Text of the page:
Coping With The Death of A Loved One
When grief doesn’t go away
Complicated grief is when grief doesn’t go away. It’s normal to feel numb, angry, sad or even depressed following a loss. But as time passes those emotions should lessen in their severity. If you aren’t feeling any better over time or are experiencing any of the following, you may be suffering from a condition called “complicated grief” or you may be experiencing actual depression. If left untreated, both complicated grief and depression can lead to significant health problems, emotional damage and more.
Signs of complicated grief
Grief never goes away completely, but it should abate with time. But some people may have a lot of difficulty accepting a death long after it has occurred. You may be so preoccupied with the person who died that it disrupts your daily routine and undermines your other relationships. That can be a clear sign of complicated grief; symptoms include:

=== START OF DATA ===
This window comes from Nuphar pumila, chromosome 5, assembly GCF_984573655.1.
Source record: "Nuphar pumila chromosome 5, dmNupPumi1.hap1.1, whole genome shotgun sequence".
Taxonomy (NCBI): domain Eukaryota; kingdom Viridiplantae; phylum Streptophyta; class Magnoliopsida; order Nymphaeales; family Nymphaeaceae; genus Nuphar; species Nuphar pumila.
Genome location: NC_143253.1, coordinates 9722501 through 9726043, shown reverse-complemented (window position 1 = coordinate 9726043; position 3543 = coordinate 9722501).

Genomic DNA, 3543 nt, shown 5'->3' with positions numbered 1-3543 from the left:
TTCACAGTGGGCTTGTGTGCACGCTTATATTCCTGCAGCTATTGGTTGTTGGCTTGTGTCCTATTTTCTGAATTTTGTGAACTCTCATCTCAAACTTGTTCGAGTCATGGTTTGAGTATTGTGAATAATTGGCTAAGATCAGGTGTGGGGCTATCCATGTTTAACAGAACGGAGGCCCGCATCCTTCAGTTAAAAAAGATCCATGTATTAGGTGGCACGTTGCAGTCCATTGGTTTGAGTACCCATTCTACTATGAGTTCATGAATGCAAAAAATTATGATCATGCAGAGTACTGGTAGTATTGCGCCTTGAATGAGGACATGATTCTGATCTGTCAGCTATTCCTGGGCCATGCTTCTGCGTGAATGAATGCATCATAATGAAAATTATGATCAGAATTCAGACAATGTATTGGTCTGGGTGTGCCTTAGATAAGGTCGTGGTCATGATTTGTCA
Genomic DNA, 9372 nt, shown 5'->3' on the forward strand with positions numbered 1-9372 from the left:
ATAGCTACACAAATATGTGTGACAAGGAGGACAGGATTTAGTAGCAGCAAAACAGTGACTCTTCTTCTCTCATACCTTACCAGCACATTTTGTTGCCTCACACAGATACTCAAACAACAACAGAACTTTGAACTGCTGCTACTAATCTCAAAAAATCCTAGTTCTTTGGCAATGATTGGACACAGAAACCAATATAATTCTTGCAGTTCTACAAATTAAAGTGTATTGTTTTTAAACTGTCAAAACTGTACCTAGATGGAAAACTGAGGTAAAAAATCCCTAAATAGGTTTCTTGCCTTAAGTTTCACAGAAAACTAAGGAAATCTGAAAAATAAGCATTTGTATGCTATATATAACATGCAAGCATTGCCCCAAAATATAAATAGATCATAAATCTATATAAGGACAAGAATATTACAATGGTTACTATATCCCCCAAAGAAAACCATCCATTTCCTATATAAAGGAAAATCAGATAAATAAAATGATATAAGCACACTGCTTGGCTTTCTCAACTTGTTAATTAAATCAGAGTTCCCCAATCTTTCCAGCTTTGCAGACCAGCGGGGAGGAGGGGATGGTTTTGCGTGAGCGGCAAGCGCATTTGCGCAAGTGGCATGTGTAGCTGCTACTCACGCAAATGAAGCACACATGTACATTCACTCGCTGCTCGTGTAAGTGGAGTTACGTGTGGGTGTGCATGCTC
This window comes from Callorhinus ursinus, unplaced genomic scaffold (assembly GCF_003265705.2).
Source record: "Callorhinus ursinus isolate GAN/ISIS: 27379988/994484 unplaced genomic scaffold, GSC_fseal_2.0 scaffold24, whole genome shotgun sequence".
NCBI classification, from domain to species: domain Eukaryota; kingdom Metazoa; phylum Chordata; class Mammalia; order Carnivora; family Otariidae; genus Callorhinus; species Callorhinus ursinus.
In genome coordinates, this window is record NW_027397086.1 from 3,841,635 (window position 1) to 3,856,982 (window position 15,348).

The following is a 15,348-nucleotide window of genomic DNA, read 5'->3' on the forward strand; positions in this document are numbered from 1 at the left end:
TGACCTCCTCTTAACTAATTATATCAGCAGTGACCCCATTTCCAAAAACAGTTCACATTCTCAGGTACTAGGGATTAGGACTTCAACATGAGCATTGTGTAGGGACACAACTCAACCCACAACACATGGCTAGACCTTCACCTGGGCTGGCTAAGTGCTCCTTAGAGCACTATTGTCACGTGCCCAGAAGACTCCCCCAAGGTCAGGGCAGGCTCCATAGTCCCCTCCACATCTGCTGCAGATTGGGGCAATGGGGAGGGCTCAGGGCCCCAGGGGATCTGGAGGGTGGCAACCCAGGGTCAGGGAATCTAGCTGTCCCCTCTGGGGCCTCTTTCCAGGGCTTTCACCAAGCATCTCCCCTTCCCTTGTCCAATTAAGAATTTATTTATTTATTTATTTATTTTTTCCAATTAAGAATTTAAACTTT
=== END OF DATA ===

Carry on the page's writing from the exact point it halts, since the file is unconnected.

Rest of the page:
- Intense longing and yearning for the deceased
- Intrusive thoughts or images of your loved one
- Denial of the death or sense of disbelief
- Imagining that your loved one is alive
- Searching for the person in familiar places
- Avoiding things that remind you of your loved one
- Extreme anger or bitterness over the death
- Feeling that life is empty or meaningless.
Signs of depression
- Pervasive sense of guilt
- Thoughts of suicide
- Preoccupation with dying
- Feeling hopeless or worthless
- Feeling numb or disconnected for more than a few weeks
- Unable to perform normal daily activities
If you think you may be experiencing complicated grief or depression, reach out to a mental health professional to assess your emotional health. While sadness and grief go hand-in-hand, you should not be in unremitting emotional pain; a professional will help you ease the pain you may be experiencing daily.